Loo, executive chairman and co-founder, has mentioned that he has waited 34 years for this day. He has studied China’s system and walked through hundreds of hospitals in China, making friends with hospital presidents and etc. With Dr Loo’s influence, Raffles Medical has managed to penetrate into China’s lucrative healthcare market. They are in an envious position as getting into China’s is not an easy feat. Many foreign hospitals have been eyeing to gain a piece of that market share but have failed to obtain the necessary permits and approvals.
Raffles Medical’s Growth Story in China
Raffles Medical Group has 2 Raffles Hospital in China. The first one is a 700-bed hospital located in Chongqing, China. It was officially opened in Jan 2019 and the start-up cost was approximately $159m, one-third of the group’s total revenue in FY 19.
Recently, it has obtained approval to be one of the designated hospitals covered under China’s social health insurance (Yibao). This is positive news as more local patients would visit Raffles Hospital Chongqing given that they can now claim the medical expenditures incurred.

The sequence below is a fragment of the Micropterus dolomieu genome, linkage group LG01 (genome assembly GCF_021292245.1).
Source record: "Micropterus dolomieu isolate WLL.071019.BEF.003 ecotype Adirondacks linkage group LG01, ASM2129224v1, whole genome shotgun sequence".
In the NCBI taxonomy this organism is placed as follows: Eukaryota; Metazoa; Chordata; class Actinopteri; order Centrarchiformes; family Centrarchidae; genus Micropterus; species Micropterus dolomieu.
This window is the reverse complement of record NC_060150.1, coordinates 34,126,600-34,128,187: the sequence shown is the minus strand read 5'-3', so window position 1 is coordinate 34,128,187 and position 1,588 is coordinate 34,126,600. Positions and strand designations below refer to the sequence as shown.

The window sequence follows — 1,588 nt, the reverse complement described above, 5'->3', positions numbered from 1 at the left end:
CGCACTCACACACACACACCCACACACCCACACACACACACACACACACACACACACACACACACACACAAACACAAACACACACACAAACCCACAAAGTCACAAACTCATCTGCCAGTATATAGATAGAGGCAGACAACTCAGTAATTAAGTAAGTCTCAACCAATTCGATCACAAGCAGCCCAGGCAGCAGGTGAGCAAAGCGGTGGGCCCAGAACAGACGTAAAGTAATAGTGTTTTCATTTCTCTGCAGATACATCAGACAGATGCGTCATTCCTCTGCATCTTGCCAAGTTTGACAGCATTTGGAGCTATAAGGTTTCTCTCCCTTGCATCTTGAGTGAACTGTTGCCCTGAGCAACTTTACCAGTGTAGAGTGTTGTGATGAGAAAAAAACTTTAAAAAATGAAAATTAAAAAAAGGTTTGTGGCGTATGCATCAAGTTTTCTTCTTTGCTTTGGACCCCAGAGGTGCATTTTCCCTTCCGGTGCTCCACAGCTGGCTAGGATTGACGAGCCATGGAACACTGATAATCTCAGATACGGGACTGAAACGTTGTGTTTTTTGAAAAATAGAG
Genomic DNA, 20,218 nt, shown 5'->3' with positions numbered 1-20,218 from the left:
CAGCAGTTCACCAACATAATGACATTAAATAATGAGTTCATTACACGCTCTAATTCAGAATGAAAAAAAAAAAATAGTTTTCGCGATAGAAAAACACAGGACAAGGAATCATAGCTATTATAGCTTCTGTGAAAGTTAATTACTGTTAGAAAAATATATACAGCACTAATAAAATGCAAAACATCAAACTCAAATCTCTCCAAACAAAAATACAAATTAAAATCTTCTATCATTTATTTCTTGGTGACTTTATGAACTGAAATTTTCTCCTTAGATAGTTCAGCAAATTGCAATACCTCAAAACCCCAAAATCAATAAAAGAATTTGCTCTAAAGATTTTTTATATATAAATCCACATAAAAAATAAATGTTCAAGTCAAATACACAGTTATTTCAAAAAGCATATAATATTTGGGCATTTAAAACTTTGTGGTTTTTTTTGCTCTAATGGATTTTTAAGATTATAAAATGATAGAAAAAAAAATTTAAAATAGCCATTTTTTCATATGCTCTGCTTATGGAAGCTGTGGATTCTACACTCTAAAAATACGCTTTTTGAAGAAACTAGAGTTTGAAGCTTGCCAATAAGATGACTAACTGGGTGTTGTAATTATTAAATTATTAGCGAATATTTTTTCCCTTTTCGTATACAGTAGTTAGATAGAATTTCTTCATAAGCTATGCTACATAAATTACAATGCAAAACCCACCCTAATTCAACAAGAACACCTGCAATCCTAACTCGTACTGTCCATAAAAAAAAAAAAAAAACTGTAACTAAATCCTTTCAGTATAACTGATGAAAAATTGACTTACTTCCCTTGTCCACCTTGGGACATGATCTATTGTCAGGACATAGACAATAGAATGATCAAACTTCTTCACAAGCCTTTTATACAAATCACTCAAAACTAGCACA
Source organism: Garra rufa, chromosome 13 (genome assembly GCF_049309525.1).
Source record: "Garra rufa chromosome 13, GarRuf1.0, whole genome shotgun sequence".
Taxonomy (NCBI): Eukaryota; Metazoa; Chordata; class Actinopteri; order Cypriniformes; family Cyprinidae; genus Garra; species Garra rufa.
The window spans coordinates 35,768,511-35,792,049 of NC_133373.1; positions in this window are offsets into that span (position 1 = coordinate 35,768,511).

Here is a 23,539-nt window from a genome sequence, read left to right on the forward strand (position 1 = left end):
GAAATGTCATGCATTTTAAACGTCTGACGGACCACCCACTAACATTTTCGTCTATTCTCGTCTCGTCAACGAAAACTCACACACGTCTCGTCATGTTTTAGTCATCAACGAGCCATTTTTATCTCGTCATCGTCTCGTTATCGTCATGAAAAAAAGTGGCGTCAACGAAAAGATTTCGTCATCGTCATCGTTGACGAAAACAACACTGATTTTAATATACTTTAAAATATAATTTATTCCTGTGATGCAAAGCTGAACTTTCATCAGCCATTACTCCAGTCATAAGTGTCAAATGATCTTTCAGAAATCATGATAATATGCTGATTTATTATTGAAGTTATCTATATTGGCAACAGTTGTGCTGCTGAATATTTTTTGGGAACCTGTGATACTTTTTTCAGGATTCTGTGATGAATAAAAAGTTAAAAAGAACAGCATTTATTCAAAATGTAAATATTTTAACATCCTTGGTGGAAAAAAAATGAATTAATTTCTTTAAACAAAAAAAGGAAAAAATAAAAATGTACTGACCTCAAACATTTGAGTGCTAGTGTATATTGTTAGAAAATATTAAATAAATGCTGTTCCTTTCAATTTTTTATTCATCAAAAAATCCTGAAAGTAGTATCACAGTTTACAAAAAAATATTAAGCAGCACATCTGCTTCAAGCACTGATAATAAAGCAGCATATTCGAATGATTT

The second hospital is a joint venture with Shanghai Lujiazui Group to build a 400-bed hospital in Shanghai’s Qiantan International Business District. Construction is already completed but the official opening date has been delayed due to the Covid-19 pandemic. As compared to Chongqing, Shanghai is a tier-1 city and there is a large community of affluent expatriates who have the budget to afford a higher quality of health care services.
The group is betting big on China and many analysts expect these two hospitals in China to break even somewhere in their third year of operations. Each hospital is expected to incur a loss of between $8-$10m during the first year of operations, followed by a loss of $4m-$5m during the second year of operations. Whether or not the growth story in China plays out well for Raffles Medical remains to be seen. But at least we know there is a potential catalyst beyond the saturated market in Singapore.
I have analysed the financials of Raffles Medical by organising them into bite-sized themes. All figures are based on S&P Capital IQ and the charts are plotted out in excel and python.